Postcolonial Thoughts: Art or fart? Review of Andre 3000’s 47 jumpsuits

by Christopher Hutchinson

While attending Art Basel Miami 2014, the buzz was about the Andre 3000 exhibition of his 47 jumpsuits, “I feel ya.” This review is about the unwarranted buzz surrounding this exhibition due to an incomplete concept and a focus on quantity.

“Outkast is art, and it’s as simple as that. Even when Big Boi and Andre 3000 aren’t on the mic, they are creating and expressing themselves. On Tuesday evening (Dec.2), Art Basel Miami Beach opened up the talked about exhibit with 47 jumpsuits previously worn by Three Stacks. Simply titled “i feel ya: SCAD + André 3000 Benjamin,” the installation is happening now at The Savannah College of Art and Design Museum’s pop-up at Mana Miami. To go along with Andre’s jumpsuit display, filmaker Greg Brunkalla created a short movie with 3000’s quotes as subtitles. The “i feel ya” exhibition will run until Dec. 7.”

47 Jumpsuits VS Body of work

“Often listed as a contender for greatest living rapper, Andre made his legacy alongside Big Boi as one half of the southern hip hop duo OutKast“Hey Ya” is decidedly their most popular and recognizable track, but check out verse 4 on the title track of their highly acclaimed 1998 album Aquemini. This is a small sample of Andre’s poetic style and unparalleled rhyming abilities”.

As great a lyricist as Andre 3000 is, the fact is that this project of 47 jumpsuits is not art. It is so remedial that it asks the ubiquitous introduction to art appreciation class question— what is art? The 47 jumpsuits fits all the categories that identify what art is not. The first point to be addressed is the need for 47 different jumpsuits. This is a rookie mistake that all artists encounter, the belief that the amount produced adds to the artworks significance. It does not. There is a big difference between quantity and art. The arbitrary “47” jumpsuits are a means to an end. Not an actual interest in text, documentation, material, performance, sculptures and designs. It’s a poor idea with money backing it. Andre’s notoriety has certainly contributed to the obvious lack of artistic choices made purely and simply because we are fans of his. When “ I feel Ya” is examined without those rose colored glasses, it fails.

Text & Documentation

Adrian Piper’s calling card 1986 is a perfect example of a text-based work that does not need anything else to be powerful. Couldn’t text alone satisfy the task of the “I feel ya” project? Students often feel the need to add and add without taking the proper time to evaluate what each medium has to offer. Professor K. Jill Johnson asked me in undergrad, “You’re always adding, have you ever considered subtracting?” Artists that fulfill the urge to make, and make, and make–continually adding–often end up with a bunch of clichéd references that lead away from his or her concept, not clarifying it. Andre 3000 is known as a lyricist, a storyteller, yet “I feel ya” is saturated with clichéd quotes and anecdotes. It is a betrayal of his own work. “I feel ya” is so cliché that it’s about being a collectible product rather than documentation.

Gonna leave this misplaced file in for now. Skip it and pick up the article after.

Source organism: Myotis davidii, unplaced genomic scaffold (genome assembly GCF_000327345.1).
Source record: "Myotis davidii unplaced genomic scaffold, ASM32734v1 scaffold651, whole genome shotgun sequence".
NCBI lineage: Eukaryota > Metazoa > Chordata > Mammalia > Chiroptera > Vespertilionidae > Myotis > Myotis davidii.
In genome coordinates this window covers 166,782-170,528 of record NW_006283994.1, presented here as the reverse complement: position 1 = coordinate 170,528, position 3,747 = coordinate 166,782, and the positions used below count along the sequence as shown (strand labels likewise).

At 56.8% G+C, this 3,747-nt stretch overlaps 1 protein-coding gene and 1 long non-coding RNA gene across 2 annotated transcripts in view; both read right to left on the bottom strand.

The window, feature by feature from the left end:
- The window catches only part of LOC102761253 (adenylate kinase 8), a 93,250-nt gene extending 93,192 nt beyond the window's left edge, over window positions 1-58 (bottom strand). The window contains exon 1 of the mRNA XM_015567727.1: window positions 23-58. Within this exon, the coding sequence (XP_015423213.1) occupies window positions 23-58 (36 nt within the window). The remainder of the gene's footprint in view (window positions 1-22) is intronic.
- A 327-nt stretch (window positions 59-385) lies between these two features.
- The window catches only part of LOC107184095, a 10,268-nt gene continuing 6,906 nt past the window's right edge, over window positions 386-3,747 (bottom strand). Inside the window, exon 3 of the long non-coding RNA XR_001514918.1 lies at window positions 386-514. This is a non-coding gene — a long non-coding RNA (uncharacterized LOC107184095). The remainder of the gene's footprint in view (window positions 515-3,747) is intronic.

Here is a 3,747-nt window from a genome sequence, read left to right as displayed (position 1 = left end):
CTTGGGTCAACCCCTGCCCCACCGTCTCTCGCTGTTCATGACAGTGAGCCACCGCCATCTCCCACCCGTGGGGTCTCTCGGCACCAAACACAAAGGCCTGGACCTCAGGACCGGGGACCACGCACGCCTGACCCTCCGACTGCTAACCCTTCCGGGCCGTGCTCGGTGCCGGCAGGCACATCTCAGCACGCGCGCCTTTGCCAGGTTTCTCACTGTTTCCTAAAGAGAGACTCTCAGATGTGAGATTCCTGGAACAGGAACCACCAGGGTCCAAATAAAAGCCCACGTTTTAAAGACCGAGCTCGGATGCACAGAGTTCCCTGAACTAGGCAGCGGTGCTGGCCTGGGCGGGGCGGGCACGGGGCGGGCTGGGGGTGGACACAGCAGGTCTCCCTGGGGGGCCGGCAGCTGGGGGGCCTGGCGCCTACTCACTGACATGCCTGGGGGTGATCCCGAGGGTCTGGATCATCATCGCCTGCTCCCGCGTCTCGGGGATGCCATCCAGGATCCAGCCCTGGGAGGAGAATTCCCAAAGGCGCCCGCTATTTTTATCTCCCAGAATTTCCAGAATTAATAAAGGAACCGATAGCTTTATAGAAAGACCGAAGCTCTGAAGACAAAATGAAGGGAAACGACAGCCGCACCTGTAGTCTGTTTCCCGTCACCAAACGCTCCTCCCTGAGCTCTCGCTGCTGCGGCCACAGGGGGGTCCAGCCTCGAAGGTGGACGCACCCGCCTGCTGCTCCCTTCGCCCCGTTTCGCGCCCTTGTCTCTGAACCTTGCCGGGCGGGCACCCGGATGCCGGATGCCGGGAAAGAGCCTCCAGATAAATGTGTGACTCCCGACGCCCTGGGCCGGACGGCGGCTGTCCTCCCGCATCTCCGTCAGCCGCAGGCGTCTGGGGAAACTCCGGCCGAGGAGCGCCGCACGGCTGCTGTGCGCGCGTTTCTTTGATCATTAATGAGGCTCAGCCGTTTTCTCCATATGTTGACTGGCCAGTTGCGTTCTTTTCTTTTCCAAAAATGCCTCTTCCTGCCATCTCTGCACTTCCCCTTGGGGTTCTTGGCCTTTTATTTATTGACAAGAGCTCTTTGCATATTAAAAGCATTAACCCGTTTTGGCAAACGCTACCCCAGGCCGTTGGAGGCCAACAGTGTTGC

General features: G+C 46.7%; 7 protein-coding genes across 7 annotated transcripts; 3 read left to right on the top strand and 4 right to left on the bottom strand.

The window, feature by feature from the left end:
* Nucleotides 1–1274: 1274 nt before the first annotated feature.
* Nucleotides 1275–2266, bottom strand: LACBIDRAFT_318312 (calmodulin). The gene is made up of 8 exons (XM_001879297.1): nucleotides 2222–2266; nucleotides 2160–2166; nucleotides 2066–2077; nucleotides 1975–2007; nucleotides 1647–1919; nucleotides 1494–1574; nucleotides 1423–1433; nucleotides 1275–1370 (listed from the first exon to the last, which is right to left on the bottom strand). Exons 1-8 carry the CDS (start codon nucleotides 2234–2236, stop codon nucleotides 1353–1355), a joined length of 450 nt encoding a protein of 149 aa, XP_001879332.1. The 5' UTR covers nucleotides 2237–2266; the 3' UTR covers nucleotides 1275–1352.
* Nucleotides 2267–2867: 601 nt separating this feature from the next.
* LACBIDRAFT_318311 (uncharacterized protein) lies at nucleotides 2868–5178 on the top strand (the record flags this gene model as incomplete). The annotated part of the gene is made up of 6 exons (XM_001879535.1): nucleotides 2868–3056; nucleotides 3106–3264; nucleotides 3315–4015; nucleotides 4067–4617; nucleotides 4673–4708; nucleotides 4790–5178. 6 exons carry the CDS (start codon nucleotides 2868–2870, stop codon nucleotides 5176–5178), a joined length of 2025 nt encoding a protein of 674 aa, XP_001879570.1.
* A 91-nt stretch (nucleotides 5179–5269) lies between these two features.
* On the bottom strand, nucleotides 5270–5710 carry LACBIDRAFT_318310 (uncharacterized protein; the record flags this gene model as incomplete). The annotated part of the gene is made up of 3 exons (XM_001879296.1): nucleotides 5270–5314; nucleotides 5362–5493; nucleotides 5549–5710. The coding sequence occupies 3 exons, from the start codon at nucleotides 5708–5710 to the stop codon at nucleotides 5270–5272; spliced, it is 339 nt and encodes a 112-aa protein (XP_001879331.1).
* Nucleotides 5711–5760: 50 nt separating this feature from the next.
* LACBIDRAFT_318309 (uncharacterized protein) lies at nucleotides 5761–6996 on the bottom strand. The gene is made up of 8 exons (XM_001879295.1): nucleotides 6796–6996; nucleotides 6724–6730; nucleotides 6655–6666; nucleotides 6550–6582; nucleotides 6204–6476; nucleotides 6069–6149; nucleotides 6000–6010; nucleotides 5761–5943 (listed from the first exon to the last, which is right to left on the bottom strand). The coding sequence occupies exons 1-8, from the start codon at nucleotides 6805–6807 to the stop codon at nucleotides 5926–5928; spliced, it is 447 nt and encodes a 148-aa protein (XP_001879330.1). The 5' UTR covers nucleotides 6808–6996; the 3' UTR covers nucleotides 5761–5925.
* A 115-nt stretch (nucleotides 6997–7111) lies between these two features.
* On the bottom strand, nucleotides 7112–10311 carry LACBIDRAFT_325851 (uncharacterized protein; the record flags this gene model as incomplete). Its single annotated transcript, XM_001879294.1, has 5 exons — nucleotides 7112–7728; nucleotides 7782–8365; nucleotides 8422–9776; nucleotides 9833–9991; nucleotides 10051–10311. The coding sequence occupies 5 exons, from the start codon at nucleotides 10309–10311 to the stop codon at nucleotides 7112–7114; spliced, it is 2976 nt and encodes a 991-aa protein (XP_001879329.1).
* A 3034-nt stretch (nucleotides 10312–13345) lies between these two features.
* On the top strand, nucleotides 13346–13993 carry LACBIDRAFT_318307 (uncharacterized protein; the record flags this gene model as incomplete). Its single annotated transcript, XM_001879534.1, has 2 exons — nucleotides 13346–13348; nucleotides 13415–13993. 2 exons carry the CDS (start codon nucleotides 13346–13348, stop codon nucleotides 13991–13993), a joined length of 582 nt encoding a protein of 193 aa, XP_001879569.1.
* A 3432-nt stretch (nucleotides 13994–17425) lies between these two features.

Material & Performance

Nick Cave’s sound suits work as static objects as well as kinetic performance pieces. Cave has explored material and its integral part of his praxis. Material should be married to concept for a cohesive honest dialogue. Does “ I feel ya” explore material and performance enough to be separate from a t-shirt? Do we need to pay attention to Andre 3000’s specificity of jump suits or is it a gimmick that amounts to nothing more than Macaulay Culkin T-Shirt Inception or the “ I can’t breathe” campaign.

SCAD + Andre 3000

The most impressive achievement is how well this concept is received and supported. To be featured by the Savannah College of Art & Design space at MANA during Art Basel 2014 is a great honor, an honor it doesn’t deserve and frankly brings into question the artistic integrity of SCAD.


Christopher HutchinsonChristopher Hutchinson is an Assistant Professor of Art at Atlanta Metropolitan State College, Archetype Art Gallery Owner in Atlanta, Ga, and Smoke School of Art Founder. He received his Master of Fine Arts Degree in Painting from Savannah College of art & Design, Atlanta and his Bachelor of Arts Degree from the University of Alabama in Huntsville, Alabama. He lived in Alabama for 10 years before moving to Atlanta in 2008.

Learn more about Christopher and his work at Black Flight 144.


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Categories: Art, Postcolonial Thoughts, Writing


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